Paul Lachine

Revoir la chaine logistique de l’innovation

CAMBRIDGE – Lorsque j’étais doctorant au MIT, j'ai eu l'occasion de travailler avec les professeurs Robert Langer et Ram Sasisekharan, dans un environnement où fusaient les idées novatrices. Nous imaginions le futur et avons souvent été poussés à poursuivre des technologies révolutionnaires qui étaient alors largement considérées comme impossibles. Cette expérience m'a inculqué un credo simple mais puissant : vois grand.

L'innovation est difficile. Si l'on est prêt à traverser la frontière de l'inconnu, il faut suivre la voie qui promet le plus grand impact potentiel. En explorant un large éventail de sujets – énergie, agriculture, médecine et autres – une approche s’est imposée, dans mon expérience, comme la plus efficace : commencer en réfléchissant à la fin. En identifiant les problèmes et en envisageant leur meilleure solution, on peut définir l'ensemble des contraintes au sein desquelles se déroule l'innovation technologique et établir un voie claire, même si souvent difficile, vers sa réalisation.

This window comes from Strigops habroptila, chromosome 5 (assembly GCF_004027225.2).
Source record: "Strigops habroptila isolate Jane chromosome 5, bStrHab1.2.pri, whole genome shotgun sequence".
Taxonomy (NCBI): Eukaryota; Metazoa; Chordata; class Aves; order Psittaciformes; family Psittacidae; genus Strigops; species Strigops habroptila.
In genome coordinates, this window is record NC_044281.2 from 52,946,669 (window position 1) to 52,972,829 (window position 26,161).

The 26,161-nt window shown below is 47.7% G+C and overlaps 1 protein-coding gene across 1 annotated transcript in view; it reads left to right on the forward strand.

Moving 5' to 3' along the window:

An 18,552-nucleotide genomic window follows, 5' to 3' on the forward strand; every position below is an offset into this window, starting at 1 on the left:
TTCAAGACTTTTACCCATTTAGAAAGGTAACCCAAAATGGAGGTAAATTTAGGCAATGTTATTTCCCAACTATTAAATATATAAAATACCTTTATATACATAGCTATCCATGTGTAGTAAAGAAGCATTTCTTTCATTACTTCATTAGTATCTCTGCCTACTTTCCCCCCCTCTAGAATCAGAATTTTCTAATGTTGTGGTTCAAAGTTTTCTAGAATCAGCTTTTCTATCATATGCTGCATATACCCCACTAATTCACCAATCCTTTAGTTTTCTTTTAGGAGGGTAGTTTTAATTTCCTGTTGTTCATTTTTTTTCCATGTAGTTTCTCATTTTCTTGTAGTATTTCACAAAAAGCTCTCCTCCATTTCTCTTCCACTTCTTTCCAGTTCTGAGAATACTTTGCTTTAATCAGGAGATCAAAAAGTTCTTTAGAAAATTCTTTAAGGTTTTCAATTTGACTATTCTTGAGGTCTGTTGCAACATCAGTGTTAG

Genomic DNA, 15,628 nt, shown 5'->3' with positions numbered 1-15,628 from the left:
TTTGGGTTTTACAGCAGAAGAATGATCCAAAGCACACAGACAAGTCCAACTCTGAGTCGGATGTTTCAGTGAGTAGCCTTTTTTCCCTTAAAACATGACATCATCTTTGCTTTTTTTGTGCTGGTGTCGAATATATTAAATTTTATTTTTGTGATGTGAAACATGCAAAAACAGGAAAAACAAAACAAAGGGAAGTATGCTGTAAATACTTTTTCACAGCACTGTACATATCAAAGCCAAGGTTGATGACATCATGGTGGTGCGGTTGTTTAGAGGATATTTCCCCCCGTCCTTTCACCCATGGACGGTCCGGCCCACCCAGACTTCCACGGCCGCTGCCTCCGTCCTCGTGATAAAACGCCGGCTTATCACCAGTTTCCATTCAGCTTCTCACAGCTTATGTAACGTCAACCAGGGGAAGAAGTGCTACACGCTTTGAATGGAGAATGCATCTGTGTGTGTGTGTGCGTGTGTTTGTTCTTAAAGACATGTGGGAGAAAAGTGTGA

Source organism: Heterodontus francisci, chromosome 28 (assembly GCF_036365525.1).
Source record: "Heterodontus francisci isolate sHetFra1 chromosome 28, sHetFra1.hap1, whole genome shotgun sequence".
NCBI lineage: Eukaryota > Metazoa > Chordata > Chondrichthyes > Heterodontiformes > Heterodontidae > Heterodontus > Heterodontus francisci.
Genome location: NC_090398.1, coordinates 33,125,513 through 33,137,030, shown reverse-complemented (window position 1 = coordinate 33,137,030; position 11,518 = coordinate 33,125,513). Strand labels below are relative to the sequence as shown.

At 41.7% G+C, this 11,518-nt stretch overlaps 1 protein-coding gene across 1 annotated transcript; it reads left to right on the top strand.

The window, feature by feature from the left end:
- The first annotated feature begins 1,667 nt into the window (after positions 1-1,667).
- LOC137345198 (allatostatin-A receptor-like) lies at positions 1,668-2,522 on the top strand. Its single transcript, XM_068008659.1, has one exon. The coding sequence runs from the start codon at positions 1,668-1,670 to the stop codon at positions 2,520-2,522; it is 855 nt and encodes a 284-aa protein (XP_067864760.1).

Une exigence fondamentale de cette approche est d’avoir un esprit ouvert, qui n’est pas contraint par le dogme idiosyncrasique du sujet dont il est question. Ceux qui sont immergés dans un champ de connaissance ont une vue établie de ce qui est possible, basée sur une certaine combinaison des succès précédents, des biais de citation, des limites actuelles de la connaissance et de la vérité – et il est souvent difficile de distinguer ces sources. Mais le nouveau venu qui pose les questions les plus élémentaires commence à remarquer des incohérences logiques, à partir desquelles surgissent les vraies contraintes sur les solutions et les limites technologiques.

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